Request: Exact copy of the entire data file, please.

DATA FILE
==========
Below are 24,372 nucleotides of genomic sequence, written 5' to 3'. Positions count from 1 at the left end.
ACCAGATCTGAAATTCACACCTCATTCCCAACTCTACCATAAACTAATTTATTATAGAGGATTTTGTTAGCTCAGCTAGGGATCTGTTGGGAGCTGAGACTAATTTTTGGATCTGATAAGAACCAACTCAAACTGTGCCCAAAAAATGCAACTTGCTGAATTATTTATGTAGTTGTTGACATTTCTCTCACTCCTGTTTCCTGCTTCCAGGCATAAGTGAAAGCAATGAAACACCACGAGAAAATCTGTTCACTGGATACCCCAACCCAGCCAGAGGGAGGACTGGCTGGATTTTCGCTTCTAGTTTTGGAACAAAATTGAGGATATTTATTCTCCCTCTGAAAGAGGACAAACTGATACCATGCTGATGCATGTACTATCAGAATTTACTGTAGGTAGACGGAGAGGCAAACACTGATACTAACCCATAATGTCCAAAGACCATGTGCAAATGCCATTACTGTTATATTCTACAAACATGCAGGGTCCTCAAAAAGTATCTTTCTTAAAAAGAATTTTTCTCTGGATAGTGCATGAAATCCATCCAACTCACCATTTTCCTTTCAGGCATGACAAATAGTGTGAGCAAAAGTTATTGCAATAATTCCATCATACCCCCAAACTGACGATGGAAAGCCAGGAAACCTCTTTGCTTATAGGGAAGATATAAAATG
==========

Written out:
Below are 24,372 nucleotides of genomic sequence, written 5' to 3'. Positions count from 1 at the left end.
ACCAGATCTGAAATTCACACCTCATTCCCAACTCTACCATAAACTAATTTATTATAGAGGATTTTGTTAGCTCAGCTAGGGATCTGTTGGGAGCTGAGACTAATTTTTGGATCTGATAAGAACCAACTCAAACTGTGCCCAAAAAATGCAACTTGCTGAATTATTTATGTAGTTGTTGACATTTCTCTCACTCCTGTTTCCTGCTTCCAGGCATAAGTGAAAGCAATGAAACACCACGAGAAAATCTGTTCACTGGATACCCCAACCCAGCCAGAGGGAGGACTGGCTGGATTTTCGCTTCTAGTTTTGGAACAAAATTGAGGATATTTATTCTCCCTCTGAAAGAGGACAAACTGATACCATGCTGATGCATGTACTATCAGAATTTACTGTAGGTAGACGGAGAGGCAAACACTGATACTAACCCATAATGTCCAAAGACCATGTGCAAATGCCATTACTGTTATATTCTACAAACATGCAGGGTCCTCAAAAAGTATCTTTCTTAAAAAGAATTTTTCTCTGGATAGTGCATGAAATCCATCCAACTCACCATTTTCCTTTCAGGCATGACAAATAGTGTGAGCAAAAGTTATTGCAATAATTCCATCATACCCCCAAACTGACGATGGAAAGCCAGGAAACCTCTTTGCTTATAGGGAAGATATAAAATG